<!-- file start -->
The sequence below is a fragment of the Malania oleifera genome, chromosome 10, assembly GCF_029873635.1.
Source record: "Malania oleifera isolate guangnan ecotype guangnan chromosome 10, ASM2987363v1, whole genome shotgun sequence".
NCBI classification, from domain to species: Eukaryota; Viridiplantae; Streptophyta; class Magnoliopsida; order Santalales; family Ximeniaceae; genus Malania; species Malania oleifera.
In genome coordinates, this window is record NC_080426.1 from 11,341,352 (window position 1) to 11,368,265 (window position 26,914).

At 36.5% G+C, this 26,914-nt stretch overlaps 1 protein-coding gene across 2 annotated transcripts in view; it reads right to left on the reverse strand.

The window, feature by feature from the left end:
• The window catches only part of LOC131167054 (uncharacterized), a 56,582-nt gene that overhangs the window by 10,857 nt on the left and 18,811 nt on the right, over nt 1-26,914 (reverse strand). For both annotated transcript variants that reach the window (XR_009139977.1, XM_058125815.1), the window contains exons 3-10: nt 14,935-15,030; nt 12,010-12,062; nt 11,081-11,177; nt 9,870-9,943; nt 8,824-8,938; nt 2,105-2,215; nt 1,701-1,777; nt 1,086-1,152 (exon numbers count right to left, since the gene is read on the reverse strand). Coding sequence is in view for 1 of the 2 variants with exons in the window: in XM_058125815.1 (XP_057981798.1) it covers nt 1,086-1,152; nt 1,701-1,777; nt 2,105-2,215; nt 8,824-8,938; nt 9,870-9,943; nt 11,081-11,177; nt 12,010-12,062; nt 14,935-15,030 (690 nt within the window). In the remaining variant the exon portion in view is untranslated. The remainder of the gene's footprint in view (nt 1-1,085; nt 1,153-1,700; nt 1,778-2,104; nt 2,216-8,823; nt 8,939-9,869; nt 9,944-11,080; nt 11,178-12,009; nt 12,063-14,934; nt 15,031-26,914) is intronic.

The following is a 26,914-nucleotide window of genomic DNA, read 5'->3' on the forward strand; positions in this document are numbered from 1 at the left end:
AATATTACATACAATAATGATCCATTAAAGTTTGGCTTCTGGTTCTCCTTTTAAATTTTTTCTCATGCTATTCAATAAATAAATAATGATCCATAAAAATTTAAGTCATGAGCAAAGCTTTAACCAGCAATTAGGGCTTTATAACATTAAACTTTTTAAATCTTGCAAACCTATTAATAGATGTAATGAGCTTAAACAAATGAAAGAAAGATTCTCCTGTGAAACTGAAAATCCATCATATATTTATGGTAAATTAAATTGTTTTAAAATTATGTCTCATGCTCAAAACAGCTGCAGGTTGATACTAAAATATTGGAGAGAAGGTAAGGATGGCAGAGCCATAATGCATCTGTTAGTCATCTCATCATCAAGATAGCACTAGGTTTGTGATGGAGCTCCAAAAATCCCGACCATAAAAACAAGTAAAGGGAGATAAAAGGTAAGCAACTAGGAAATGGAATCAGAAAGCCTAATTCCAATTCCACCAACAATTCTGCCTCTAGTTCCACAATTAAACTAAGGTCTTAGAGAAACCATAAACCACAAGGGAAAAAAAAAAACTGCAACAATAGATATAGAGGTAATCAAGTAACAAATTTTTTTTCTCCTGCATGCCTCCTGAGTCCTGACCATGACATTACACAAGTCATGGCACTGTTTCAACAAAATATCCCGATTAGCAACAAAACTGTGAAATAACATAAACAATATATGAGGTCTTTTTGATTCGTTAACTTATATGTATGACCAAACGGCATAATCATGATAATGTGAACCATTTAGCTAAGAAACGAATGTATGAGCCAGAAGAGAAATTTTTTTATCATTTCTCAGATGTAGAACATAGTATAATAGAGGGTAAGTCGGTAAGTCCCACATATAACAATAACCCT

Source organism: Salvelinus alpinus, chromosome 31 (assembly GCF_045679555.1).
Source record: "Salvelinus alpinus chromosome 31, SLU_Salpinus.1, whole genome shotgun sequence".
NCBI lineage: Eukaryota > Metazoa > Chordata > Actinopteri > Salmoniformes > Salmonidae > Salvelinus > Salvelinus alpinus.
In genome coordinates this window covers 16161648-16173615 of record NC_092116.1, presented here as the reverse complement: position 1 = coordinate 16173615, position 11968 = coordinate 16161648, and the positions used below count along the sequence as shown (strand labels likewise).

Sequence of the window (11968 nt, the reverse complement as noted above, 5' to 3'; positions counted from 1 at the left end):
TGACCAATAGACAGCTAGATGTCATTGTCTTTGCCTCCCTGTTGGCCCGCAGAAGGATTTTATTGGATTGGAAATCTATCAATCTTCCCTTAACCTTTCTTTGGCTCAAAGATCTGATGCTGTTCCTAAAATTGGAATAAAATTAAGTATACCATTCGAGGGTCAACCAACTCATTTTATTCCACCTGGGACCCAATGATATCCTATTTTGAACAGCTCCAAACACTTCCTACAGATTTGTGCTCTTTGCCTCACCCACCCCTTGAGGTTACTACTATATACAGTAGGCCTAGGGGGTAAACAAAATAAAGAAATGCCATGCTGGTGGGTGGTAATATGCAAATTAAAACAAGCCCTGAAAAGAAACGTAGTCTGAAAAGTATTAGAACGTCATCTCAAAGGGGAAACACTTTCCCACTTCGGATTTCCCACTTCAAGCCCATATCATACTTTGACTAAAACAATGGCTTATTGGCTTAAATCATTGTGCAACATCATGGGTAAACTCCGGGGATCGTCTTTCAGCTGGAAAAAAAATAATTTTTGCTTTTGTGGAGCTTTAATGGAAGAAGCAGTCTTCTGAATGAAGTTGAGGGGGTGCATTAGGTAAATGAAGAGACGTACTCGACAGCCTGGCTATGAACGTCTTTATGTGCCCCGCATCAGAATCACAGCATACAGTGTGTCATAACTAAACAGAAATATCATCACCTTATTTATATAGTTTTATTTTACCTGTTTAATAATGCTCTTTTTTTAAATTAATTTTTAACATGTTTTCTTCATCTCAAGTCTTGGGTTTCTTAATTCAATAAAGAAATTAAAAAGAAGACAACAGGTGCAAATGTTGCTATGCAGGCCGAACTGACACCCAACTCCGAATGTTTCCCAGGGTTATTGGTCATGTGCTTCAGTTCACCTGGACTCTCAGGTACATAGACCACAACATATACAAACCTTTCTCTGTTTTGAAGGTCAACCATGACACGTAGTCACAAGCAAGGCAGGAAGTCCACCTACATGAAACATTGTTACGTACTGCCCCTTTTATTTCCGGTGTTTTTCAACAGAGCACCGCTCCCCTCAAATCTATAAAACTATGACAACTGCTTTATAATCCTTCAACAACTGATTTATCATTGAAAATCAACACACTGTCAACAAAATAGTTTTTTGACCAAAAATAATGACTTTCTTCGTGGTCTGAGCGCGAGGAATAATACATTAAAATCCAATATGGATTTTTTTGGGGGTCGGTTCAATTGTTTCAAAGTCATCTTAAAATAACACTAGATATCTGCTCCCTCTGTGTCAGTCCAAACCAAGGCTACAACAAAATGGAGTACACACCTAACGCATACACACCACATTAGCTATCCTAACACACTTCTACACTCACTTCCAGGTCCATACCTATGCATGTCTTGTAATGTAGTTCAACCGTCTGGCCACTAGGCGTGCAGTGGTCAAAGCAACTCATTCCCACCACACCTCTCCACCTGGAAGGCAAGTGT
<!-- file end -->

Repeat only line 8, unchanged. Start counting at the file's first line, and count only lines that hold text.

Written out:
The following is a 26,914-nucleotide window of genomic DNA, read 5'->3' on the forward strand; positions in this document are numbered from 1 at the left end: